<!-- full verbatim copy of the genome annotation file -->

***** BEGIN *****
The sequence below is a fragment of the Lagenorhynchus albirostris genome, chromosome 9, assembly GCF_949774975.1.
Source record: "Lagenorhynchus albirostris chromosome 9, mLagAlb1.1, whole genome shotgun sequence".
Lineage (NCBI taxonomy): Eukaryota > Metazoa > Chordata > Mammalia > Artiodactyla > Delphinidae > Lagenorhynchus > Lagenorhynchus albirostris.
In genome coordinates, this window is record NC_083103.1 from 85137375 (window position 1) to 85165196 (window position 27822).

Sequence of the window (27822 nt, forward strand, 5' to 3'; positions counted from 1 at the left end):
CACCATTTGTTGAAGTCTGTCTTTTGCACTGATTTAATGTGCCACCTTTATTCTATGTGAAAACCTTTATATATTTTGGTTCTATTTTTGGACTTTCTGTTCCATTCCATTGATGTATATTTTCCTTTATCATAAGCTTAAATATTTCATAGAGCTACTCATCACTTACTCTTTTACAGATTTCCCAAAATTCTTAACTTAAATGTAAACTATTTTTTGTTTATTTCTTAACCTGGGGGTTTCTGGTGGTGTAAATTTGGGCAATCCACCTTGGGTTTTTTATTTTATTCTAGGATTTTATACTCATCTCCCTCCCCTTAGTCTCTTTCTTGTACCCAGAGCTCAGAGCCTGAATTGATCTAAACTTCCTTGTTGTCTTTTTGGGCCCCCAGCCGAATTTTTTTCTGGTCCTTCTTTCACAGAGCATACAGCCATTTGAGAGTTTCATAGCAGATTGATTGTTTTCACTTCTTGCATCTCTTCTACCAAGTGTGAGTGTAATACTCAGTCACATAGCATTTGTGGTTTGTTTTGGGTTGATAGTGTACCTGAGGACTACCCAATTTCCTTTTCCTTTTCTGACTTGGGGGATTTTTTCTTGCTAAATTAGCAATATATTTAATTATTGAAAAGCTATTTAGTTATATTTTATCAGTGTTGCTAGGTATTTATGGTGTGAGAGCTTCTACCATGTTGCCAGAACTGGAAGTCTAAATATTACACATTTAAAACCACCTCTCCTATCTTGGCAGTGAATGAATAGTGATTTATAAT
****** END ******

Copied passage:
The sequence below is a fragment of the Lagenorhynchus albirostris genome, chromosome 9, assembly GCF_949774975.1.
Source record: "Lagenorhynchus albirostris chromosome 9, mLagAlb1.1, whole genome shotgun sequence".
Lineage (NCBI taxonomy): Eukaryota > Metazoa > Chordata > Mammalia > Artiodactyla > Delphinidae > Lagenorhynchus > Lagenorhynchus albirostris.
In genome coordinates, this window is record NC_083103.1 from 85137375 (window position 1) to 85165196 (window position 27822).

Sequence of the window (27822 nt, forward strand, 5' to 3'; positions counted from 1 at the left end):
CACCATTTGTTGAAGTCTGTCTTTTGCACTGATTTAATGTGCCACCTTTATTCTATGTGAAAACCTTTATATATTTTGGTTCTATTTTTGGACTTTCTGTTCCATTCCATTGATGTATATTTTCCTTTATCATAAGCTTAAATATTTCATAGAGCTACTCATCACTTACTCTTTTACAGATTTCCCAAAATTCTTAACTTAAATGTAAACTATTTTTTGTTTATTTCTTAACCTGGGGGTTTCTGGTGGTGTAAATTTGGGCAATCCACCTTGGGTTTTTTATTTTATTCTAGGATTTTATACTCATCTCCCTCCCCTTAGTCTCTTTCTTGTACCCAGAGCTCAGAGCCTGAATTGATCTAAACTTCCTTGTTGTCTTTTTGGGCCCCCAGCCGAATTTTTTTCTGGTCCTTCTTTCACAGAGCATACAGCCATTTGAGAGTTTCATAGCAGATTGATTGTTTTCACTTCTTGCATCTCTTCTACCAAGTGTGAGTGTAATACTCAGTCACATAGCATTTGTGGTTTGTTTTGGGTTGATAGTGTACCTGAGGACTACCCAATTTCCTTTTCCTTTTCTGACTTGGGGGATTTTTTCTTGCTAAATTAGCAATATATTTAATTATTGAAAAGCTATTTAGTTATATTTTATCAGTGTTGCTAGGTATTTATGGTGTGAGAGCTTCTACCATGTTGCCAGAACTGGAAGTCTAAATATTACACATTTAAAACCACCTCTCCTATCTTGGCAGTGAATGAATAGTGATTTATAAT